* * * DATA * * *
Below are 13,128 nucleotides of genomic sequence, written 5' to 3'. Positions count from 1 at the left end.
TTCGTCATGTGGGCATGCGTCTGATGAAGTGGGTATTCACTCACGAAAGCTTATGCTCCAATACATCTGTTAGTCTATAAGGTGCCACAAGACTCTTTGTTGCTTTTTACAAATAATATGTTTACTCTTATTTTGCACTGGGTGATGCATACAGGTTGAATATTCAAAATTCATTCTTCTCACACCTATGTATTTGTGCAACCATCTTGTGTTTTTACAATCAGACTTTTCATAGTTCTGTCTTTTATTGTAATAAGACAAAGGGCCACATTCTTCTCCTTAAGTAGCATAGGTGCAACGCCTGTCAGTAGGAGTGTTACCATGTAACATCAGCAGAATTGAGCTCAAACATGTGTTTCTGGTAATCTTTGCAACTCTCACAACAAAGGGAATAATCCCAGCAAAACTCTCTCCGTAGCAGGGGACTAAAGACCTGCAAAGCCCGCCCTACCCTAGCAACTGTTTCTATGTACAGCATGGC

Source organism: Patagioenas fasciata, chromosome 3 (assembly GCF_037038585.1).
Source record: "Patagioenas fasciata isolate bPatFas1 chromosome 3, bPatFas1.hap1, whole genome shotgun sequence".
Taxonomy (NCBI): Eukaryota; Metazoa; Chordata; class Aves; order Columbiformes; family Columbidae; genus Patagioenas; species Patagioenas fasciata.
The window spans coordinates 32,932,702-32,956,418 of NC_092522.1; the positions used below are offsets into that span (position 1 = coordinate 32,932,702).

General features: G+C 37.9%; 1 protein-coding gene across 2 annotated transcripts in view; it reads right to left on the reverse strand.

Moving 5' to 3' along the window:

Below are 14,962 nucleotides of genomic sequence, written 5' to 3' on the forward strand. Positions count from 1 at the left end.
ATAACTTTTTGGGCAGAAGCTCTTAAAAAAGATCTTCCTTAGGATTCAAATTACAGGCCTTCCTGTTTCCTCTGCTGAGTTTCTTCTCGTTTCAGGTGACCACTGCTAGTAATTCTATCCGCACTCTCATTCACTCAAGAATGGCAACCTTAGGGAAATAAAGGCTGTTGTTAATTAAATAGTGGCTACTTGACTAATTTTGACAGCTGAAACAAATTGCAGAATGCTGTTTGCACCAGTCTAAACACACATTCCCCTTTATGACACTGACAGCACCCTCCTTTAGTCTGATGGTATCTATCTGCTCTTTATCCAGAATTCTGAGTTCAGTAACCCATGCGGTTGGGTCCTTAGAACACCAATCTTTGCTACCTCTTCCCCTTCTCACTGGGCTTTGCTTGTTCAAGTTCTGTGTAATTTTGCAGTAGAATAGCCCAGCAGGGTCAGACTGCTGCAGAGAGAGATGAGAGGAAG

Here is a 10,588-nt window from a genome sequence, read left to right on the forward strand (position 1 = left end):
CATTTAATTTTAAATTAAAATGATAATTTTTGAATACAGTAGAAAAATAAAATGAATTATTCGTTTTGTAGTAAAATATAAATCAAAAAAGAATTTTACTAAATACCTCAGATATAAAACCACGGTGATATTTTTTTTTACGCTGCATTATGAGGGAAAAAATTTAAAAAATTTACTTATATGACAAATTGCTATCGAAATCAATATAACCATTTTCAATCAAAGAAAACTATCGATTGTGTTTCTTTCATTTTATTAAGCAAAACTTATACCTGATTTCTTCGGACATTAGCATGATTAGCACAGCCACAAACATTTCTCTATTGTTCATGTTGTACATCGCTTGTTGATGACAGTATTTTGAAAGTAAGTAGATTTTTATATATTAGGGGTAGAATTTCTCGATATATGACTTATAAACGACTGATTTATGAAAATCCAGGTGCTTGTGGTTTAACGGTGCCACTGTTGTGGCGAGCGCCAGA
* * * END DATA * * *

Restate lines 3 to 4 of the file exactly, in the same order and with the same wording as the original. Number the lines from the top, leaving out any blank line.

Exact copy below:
Source organism: Patagioenas fasciata, chromosome 3 (assembly GCF_037038585.1).
Source record: "Patagioenas fasciata isolate bPatFas1 chromosome 3, bPatFas1.hap1, whole genome shotgun sequence".